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McSorley’s in Favor of Historic District, Doesn’t Plan on Turning Off the Taps

McSorley'sPat Merino Another day of drinking at McSorley’s.

One of the neighborhood’s most famous landmarks has joined the chorus for an historic district in the neighborhood.

In the past, the owner of McSorley’s Old Ale House was wary of any regulation of renovations to their building at 15 East Seventh Street. But now they would rather be included in the 330 buildings that comprise the proposed East Village-Lower East Side Historic District.

“We’ve surrendered to it, it’s time,” said Bill Wander, an unofficial historian of the bar who is close to its owner. “Now that the rest of the neighborhood is going to be protected, let’s not be left out.”

McSorley’s embraces its history as much as any business in the East Village. In February, for example, the McSorley’s Militia celebrated its 158th anniversary with a five-gun salute in Revolutionary War garb. Still, bar owner Matthew Maher had been skeptical of the designation for the typical reasons — the approval process involved in replacing things like windows and air conditioning units.
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Con Ed Protests Continue at Irving Place, and the Rumor Mill Heats Up

Councilmembers James and Mark-Viverito with Ms. PhillipsMelvin Felix Left to right: Councilmember Letitia James, union member Carol Phillips, Councilmember Melissa Mark-Viverito.

A couple of hundred demonstrators today continued to protest outside of Con Ed headquarters at 4 Irving Place, where unconfirmed rumors of on-the-job heart attacks bounced between union representatives and City Council members.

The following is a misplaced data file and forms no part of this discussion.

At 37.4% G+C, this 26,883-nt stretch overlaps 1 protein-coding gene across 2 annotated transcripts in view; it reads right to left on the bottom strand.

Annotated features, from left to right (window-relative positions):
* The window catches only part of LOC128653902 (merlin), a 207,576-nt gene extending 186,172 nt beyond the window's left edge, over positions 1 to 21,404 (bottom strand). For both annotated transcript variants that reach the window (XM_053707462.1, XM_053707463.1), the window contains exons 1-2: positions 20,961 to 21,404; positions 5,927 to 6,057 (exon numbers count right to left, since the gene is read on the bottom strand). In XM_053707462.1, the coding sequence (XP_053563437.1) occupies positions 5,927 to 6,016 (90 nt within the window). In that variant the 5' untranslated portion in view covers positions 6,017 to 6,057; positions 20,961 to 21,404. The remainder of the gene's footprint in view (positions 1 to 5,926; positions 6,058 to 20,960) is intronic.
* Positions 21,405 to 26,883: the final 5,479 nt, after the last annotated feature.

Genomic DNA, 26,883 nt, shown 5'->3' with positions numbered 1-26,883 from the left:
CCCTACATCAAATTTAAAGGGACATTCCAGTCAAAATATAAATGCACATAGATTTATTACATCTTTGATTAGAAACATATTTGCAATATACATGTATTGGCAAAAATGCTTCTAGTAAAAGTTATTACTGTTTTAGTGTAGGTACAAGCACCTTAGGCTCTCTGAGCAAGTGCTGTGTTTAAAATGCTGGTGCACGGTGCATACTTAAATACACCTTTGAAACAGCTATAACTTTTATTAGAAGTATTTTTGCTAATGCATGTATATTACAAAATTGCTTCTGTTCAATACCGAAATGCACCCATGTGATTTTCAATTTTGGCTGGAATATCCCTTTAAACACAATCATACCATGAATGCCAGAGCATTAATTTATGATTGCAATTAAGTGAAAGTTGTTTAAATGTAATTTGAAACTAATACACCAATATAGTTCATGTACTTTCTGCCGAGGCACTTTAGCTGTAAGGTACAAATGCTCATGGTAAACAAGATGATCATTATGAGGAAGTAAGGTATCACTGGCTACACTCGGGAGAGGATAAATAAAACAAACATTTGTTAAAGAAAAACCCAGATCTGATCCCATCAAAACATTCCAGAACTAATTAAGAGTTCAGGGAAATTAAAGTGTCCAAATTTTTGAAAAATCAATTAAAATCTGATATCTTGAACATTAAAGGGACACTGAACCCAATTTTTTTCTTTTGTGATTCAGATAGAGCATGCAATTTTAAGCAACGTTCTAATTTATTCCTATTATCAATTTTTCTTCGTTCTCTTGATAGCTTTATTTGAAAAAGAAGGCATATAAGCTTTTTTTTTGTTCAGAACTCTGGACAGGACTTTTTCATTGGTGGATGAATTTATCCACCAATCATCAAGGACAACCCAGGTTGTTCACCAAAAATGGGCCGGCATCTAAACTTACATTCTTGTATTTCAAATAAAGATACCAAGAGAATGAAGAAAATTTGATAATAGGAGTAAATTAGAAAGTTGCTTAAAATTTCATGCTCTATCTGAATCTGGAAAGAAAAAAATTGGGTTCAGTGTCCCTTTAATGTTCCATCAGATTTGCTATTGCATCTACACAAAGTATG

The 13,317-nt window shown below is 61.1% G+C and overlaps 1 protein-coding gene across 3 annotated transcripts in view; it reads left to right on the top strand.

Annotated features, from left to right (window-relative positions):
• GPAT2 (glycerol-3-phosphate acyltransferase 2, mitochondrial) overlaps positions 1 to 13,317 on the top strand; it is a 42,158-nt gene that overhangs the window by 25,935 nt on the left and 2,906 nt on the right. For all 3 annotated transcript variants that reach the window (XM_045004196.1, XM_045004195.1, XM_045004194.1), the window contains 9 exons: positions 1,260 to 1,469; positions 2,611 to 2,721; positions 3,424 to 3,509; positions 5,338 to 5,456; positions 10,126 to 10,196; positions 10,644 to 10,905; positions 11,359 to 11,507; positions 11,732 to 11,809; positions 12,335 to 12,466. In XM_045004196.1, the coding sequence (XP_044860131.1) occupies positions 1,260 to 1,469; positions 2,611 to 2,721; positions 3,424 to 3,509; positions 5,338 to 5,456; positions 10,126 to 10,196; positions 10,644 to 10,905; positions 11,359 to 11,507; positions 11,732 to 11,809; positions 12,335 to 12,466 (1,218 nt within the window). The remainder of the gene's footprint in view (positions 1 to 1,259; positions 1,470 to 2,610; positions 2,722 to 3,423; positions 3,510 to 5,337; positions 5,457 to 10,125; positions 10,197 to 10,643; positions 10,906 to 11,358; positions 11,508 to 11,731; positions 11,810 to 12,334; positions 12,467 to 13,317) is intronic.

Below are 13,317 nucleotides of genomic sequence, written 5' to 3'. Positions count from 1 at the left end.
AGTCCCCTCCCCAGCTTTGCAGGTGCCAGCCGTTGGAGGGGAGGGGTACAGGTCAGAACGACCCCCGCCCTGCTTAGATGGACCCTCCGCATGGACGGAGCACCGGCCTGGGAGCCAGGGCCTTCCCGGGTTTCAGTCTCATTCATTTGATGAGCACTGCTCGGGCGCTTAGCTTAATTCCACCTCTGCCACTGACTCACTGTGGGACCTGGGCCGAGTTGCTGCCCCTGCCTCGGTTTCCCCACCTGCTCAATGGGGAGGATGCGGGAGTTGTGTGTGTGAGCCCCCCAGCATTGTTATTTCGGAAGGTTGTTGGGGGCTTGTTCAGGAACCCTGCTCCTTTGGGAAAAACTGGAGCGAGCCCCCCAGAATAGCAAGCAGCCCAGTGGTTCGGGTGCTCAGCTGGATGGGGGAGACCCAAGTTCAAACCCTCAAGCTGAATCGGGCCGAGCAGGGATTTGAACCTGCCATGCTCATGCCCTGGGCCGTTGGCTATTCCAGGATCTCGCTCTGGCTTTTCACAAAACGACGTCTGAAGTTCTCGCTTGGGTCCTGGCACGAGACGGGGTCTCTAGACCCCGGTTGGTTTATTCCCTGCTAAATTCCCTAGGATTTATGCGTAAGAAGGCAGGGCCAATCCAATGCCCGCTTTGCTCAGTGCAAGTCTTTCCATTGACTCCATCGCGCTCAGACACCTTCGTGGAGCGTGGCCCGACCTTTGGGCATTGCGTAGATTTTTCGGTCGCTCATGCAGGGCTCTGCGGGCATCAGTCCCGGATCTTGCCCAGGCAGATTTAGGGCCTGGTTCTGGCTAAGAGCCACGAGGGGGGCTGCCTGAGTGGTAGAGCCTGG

Paul Albano, a business agent for the Utility Workers Union of America’s Local 1-2 division, which represents over 8,000 workers locked out by the utility company Sunday, continued to insist that the 5,000 managers who have replaced the unionized workers are too inexperienced to properly perform maintenance and repairs. “We had people that witnessed management taking cones — as simple as cones — off the back of the truck, and because they’re so hot, they burned their hands and they dropped them,” he said. “You’re supposed to be using gloves on it. They don’t even know the basics of setting up a manhole.”

Con Ed told Reuters that since the lockout, four replacement workers had received injuries, none of them life-threatening. But Mr. Albano had heard otherwise. “We’ve heard of about five to seven management personnel getting hurt, anywhere from car accidents to flashes in the face and explosions,” he said, “and we’ve even heard two managers had heart attacks.” Read more…

Still No iPhone 5: But on St. Marks, ‘Another Wireless Shop’ by Dr. Brendan

brendangoodDaniel Maurer Dr. Brendan outside the new shop.

Yesterday, longstanding rumors that Apple would announce its so-called iPhone 5 at a September 7 event proved to be false. But on St. Marks Place, a local hero among Apple aficionados was unveiling his very latest.

Last year, The Times introduced us to Brendan McElroy, who repaired iPhones out of his East Village walk-up under the name Dr. Brendan. Soon after that story came out, he secured a small storefront at 8 St. Marks Place; thirteen months later, he has grown his team to eight technicians. Last week, he smacked the Dr. Brendan logo on a Fiat 500 that is now being used for house calls. And this Tuesday, he added yet another feather in his cap, by taking over the cell phone store across the street, giving it 1960s-style signage, and renaming it Another Wireless Shop. Read more…